Denise Caruso, a legendary NY Times technology columnist from the 80s and 90s (who recently started a new column at the paper called RE:Framing) and founder of the Hybrid Vigor Institute, isn't so sure about this whole genetic engineering thing. Are industry players moving ahead too quickly, without proper risk assessments? Is something amiss in the way funding is handed out and approved for biotech projects? How should we go about assessing the risks involved in new technologies?
These questions and more are discussed in Denise's book, Intervention: Confronting the Real Risks of Genetic Engineering and Life on a Biotech Planet, which she successfully self-published in November after refusing to make the book more Crichton-esque for her original publisher. The content, she said, was scary enough without any hype.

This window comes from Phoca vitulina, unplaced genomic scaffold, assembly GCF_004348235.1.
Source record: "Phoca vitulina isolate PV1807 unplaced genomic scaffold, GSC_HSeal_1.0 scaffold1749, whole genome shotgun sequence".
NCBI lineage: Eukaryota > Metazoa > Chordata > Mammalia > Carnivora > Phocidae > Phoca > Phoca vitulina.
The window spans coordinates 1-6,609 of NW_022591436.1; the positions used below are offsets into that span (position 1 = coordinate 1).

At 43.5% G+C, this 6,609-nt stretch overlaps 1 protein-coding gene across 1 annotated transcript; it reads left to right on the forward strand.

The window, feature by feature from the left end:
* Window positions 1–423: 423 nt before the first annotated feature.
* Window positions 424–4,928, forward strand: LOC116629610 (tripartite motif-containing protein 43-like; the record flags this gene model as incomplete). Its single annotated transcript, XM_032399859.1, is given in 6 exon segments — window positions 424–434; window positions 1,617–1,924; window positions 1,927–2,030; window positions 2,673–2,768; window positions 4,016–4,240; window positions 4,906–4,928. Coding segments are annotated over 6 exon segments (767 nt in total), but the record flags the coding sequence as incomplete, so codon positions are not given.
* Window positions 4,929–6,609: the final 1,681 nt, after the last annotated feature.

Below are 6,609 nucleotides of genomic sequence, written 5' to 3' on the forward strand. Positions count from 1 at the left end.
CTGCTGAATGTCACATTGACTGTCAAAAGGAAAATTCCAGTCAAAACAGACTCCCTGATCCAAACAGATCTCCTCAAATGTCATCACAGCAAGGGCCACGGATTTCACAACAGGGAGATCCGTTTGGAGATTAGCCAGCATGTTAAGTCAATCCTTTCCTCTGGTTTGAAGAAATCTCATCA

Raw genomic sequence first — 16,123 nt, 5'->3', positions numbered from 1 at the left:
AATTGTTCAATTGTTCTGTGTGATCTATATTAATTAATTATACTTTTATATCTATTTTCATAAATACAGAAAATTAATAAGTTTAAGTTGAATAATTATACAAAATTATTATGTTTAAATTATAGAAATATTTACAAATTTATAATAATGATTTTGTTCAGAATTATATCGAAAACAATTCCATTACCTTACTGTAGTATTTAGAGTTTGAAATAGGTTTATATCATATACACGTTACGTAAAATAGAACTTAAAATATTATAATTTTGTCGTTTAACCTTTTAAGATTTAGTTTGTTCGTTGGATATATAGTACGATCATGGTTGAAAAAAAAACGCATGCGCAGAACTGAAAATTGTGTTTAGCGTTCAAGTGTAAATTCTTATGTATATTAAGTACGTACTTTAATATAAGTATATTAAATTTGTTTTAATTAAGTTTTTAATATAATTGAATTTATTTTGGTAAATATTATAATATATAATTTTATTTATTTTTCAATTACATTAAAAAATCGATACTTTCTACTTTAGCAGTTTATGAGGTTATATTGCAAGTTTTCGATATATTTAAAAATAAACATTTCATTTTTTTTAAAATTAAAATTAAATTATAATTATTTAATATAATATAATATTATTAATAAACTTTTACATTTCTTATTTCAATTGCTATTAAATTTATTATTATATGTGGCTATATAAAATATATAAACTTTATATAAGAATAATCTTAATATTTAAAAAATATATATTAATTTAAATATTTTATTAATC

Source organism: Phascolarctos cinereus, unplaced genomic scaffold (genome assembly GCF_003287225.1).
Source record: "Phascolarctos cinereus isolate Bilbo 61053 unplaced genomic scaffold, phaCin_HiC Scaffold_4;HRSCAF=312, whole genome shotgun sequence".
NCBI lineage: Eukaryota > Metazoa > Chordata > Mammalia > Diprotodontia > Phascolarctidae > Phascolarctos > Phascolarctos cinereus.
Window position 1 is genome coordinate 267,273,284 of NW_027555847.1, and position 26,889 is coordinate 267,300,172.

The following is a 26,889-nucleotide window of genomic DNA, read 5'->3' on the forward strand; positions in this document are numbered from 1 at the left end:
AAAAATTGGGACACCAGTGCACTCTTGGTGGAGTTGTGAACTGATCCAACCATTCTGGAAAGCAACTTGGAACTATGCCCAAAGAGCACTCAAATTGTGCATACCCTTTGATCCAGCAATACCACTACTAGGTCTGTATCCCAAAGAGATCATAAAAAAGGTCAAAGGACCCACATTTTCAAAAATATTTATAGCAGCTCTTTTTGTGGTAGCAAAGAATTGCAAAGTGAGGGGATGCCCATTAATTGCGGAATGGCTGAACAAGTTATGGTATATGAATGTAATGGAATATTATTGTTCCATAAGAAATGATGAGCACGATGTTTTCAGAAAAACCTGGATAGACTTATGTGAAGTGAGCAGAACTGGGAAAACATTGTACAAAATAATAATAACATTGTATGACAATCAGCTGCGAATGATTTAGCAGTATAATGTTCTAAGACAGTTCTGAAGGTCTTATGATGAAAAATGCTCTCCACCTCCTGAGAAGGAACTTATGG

She told Salon: "We need to train our culture to understand that there are things we don't know. And we need to build learning into the process of doing these assessments, so that you don't have to undo a regulation when you find out that something has turned out to be risky. You need a way to accept input while you're moving along. The [analytical deliberative] process makes risk assessment very -- porous..."
"It's very difficult to train people to go into the places where it's dark. But people like us, who have to eat and drink and breathe these products -- I'm happy to sail into those dark places."